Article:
Radiation doses and fractionation schedules in non-low-risk ductal carcinoma in situ in the breast

October 2022 Clinical Practice Andrea Enguita

Although whole breast irradiation (WBI) after conservative surgery for ductal carcinoma in situ (DCIS) reduces local recurrence, 10-year local recurrence rates are still high for some patients. A novel study now showed that a tumour bed boost after WBI reduces local recurrence after postoperative WBI in non-low-risk DCIS, supporting its use in this setting.  Additionally, no differences in the outcomes were found between conventional and hypofractionated WBI.

EXPERT OPINION OF DR. DIRK SCHRIJVERS, MEDICAL ONCOLOGIST, ZNA

“Adjuvant whole breast irradiation (WBI) decreases the local recurrence rate in patients with ductal carcinoma in situ. In this study, patients with non-low-risk DCIS treated by breast-conserving surgery with at least 1 mm of clear radial resection margins were assigned to no tumour bed boost versus boost after conventional versus hypofractionated WBI, or randomly assigned to one of two groups (1:1) of no boost versus boost after each centre prespecified conventional or hypofractionated WBI. A tumour bed boost after WBI reduced significantly (hazard ratio 0.47) local recurrence with an increase in grade 2 or greater toxicity”

After breast-conserving surgery for ductal carcinoma in situ (DCIS), patients are at risk of a local recurrence, of which 50% of cases are invasive, with the potential for metastatic spread and an increased risk of mortality. Whole-breast irradiation (WBI) after conservative surgery halves the local recurrence rates.  A conventional WBI dose fractionation of 50 Gy in 2-Gy daily fractions has been used in randomised trials examining DCIS. However, 10-year local recurrence rates were found to be high in some patient subgroups. A boost to the tumour bed after WBI significantly decreased local recurrence in most women with invasive breast cancer, but there were no similar randomised trial data for DCIS. The Breast International Group (BIG) 3-07 and Trans-Tasman Radiation Oncology Group (TROG) 07.01 study investigated whether a tumour bed boost after WBI decreased local recurrence, and to examine WBI fractionation sensitivity in patients with non-low-risk DCIS who were administered breast-conserving therapy.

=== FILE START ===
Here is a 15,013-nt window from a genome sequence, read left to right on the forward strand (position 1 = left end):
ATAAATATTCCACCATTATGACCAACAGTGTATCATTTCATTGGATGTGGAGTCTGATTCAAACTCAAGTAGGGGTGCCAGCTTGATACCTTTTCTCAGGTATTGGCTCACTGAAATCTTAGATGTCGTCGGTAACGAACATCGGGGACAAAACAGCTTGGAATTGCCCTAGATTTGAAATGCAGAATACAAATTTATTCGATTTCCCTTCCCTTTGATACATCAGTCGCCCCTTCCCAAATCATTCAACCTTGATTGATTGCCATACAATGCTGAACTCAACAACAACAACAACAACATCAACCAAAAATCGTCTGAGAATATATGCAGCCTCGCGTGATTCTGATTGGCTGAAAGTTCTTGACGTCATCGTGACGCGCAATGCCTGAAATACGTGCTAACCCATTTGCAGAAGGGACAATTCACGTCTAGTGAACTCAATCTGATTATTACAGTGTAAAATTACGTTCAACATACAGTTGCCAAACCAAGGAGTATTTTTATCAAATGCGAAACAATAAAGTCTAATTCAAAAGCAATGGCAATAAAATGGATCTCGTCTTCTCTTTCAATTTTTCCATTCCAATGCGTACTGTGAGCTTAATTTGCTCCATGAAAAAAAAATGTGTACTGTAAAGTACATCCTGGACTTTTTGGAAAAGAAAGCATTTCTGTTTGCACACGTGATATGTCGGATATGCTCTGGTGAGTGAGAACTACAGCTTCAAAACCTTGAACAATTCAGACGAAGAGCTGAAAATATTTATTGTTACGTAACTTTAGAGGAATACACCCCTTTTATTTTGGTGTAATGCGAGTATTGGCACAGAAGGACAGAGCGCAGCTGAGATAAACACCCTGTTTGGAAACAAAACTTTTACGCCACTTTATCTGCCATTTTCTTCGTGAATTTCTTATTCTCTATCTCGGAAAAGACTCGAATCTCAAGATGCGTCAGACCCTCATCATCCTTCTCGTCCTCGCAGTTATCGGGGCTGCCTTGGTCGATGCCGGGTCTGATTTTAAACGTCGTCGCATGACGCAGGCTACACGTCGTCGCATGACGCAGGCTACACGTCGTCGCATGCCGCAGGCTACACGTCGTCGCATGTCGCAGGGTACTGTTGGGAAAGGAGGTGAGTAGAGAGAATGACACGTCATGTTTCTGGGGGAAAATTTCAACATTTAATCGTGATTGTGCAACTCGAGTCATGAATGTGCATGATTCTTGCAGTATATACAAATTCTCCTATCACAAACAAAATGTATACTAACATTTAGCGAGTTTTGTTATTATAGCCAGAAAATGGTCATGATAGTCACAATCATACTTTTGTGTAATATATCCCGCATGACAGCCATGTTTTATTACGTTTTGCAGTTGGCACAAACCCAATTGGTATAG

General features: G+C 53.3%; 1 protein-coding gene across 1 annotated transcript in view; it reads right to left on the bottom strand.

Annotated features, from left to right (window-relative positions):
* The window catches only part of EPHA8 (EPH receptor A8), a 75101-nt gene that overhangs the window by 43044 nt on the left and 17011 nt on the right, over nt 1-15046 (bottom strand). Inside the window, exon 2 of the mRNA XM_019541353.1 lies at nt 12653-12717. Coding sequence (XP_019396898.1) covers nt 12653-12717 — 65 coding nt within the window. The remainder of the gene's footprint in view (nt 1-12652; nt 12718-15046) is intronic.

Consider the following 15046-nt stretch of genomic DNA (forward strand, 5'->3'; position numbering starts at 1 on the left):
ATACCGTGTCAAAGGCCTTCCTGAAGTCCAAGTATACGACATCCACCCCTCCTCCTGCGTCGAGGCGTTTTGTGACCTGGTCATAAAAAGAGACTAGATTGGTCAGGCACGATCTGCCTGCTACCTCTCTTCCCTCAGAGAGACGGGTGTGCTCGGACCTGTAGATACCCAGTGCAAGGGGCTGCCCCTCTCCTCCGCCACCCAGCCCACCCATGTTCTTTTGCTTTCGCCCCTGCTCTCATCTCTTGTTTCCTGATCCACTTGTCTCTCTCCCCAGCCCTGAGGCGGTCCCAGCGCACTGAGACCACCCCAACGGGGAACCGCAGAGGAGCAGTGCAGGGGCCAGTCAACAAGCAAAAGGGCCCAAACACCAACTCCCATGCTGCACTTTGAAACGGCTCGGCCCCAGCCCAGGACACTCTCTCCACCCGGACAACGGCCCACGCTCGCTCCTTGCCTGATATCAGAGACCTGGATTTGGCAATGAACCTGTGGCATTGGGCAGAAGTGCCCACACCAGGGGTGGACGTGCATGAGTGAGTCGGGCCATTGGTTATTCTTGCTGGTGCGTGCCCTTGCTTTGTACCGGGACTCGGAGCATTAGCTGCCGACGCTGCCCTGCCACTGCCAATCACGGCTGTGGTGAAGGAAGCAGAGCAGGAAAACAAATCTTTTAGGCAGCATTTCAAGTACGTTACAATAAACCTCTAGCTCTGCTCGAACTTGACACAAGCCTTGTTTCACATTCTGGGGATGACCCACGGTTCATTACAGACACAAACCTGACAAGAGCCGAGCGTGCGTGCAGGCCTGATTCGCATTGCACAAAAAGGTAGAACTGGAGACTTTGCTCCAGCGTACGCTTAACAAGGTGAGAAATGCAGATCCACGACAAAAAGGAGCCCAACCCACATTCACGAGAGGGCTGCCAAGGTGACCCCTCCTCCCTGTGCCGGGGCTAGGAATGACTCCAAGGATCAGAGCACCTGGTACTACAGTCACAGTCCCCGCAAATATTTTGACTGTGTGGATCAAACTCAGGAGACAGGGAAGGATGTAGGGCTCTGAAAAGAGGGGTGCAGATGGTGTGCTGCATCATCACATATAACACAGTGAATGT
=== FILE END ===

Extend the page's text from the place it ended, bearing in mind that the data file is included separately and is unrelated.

Study design

This international, phase III, randomised trial enrolled adult women with unilateral non-low-risk DCIS treated by breast-conserving surgery with at least 1 mm of clear radial section margins.  Patients had to have at least one clinical or pathological marker for an increased local recurrence risk, including – but not limited to – a younger age (<50 years), symptomatic presentation, palpable tumour, multifocal disease or central necrosis. Additionally, patients must be suitable for postoperative WBI and available for long-term follow-up of 10 years. Before local study activation, each centre chose to participate in one of three WBI categories. Category A was a random assignment of patients to one of four groups: boost to the tumour bed vs. no boost and conventional vs. hypofractionated WBI (allocation ratio, 1:1:1:1). Category B was a two-group random assignment of boost vs. no boost after conventional WBI, and category C was a two-group random assignment between boost vs. no boost after hypofractionated WBI (allocation ratio for both, 1:1). The conventional WBI used was 50 Gy in 25 fractions, and hypofractionated WBI was 42.5 Gy in sixteen fractions. A boost dose of 16 Gy in eight fractions, if allocated, was delivered after WBI. The primary endpoint was time to local recurrence.